If the shooting in Parkland, Florida was a call for us to consider the sometimes substandard selection and training of our police officers, then the dramatic end to a serial bomber’s reign of terror in Austin, Texas was the gold standard of what we are looking for in a police officer.
The contrast between the responses to these two events is striking. In Parkland, an officer, or officers, refused to enter the scene of an active shooter despite nearly universal training among law enforcement agencies on this very topic that demands otherwise and has been in place for decades. In Austin, a suspected serial bomber is pursued by police officers down a stretch of highway. There is no training I am aware of that prepares officers to pursue and stop what could be a mobile bomb.
Police officers train to confront armed suspects, whether that suspect is in the setting of a routine police encounter or engaged in murder as an active shooter. While the vast majority of police interactions do not include the use of firearms, all police officers consider the fact that they may encounter someone with a gun. But a bomb? After 9/11, counter-terror training, including some basic understanding of explosives, became a part of law enforcement, but specific scenarios are difficult to prepare for because the tactics of the bad guys are evolving very rapidly.
It is for this reason that we need officers who have critical-thinking skills, who can adapt to new situations and achieve the best result possible in a given scenario. This incident showcased another requirement: bravery and the commitment to service.
Consider what these officers knew as they chased this killer in the vehicle in front of them. The fugitive is a practiced, successful killer — not with guns as they so often train to confront, but with explosives. An explosive does not require the skill that marksmanship does; a skill almost always overmatched by the police officers that make up a SWAT team and for which the team members are well prepared. A bomb is different. Explosives do take some skill to use effectively, and the suspect in front of them demonstrated his ability to use them in a wide range of environments using multiple methods of delivery and detonation.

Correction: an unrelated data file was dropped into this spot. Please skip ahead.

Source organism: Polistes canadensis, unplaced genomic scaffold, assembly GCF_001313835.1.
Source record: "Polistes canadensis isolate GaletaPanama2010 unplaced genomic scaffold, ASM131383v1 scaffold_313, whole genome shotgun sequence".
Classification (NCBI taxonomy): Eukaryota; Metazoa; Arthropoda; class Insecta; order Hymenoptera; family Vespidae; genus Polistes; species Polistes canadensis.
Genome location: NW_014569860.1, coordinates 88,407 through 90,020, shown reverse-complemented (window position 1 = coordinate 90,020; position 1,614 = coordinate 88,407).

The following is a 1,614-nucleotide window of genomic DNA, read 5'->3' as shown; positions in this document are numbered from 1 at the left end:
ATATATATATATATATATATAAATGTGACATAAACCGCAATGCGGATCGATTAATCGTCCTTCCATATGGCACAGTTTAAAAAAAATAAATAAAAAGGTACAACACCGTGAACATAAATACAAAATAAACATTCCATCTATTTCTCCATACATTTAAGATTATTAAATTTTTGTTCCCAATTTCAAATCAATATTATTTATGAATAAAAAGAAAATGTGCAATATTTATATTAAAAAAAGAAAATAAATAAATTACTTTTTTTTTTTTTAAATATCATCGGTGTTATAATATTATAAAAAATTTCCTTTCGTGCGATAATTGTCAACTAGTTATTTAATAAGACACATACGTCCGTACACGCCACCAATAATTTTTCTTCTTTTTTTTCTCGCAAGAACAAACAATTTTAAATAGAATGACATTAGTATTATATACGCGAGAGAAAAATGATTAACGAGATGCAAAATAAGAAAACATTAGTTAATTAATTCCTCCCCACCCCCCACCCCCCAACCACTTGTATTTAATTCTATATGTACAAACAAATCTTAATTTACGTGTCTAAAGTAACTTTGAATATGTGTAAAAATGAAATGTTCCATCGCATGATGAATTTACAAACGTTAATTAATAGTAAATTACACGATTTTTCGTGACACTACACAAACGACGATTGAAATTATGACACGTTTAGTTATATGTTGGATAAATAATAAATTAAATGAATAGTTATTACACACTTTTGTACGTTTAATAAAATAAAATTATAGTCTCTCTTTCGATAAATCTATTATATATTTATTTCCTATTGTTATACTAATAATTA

They knew this, yet they closed in on the suspect and pursued him anyway. While details of the final showdown are limited at the time of this writing, it appears likely that they boxed him in and perhaps even rammed his vehicle to bring him to a stop or to at least contain him once he did stop. Is this a good tactic for someone we know may have explosives in the car with him, and is skilled in using them? Certainly not from the strict standpoint of safety for the officers.
They did it anyway.
Herein lies the difference between what we expect of our police officers and what the average person might consider. Allowing the suspect to escape was not an option. If he were allowed to continue evading the police, he could travel into a more populated location — perhaps a supermarket parking lot, where others would be in harm’s way of a blast.
These police officers heroically determined that their own safety was secondary to any of those other options, and took actions for which there is no playbook. They dealt with a deadly situation using skill, strategic thinking, and copious amounts of courage. Their commitment to serve and protect is what we want in our police officers.
The guardian servant is the model for our nation’s law enforcement officers and is what we aim to achieve through very selective hiring and training. As I stated in a previous article on this topic, there is no shortage of such men and women, and they are currently serving all over this country. We saw that statement proven true by the officers involved in capturing this suspected murderer. If we are right to scrutinize officers for doing the wrong thing as we did in Parkland, we should cherish the opportunity to celebrate our officers who do the right thing as they did here.
Randy Petersen is a senior analyst for Right on Crime and the Center for Effective Justice at the Texas Public Policy Foundation, located in Austin, TX. Petersen spent twenty-one years in law enforcement and was a director of a police academy.
The views and opinions expressed in this commentary are those of the author and do not reflect the official position of The Daily Caller.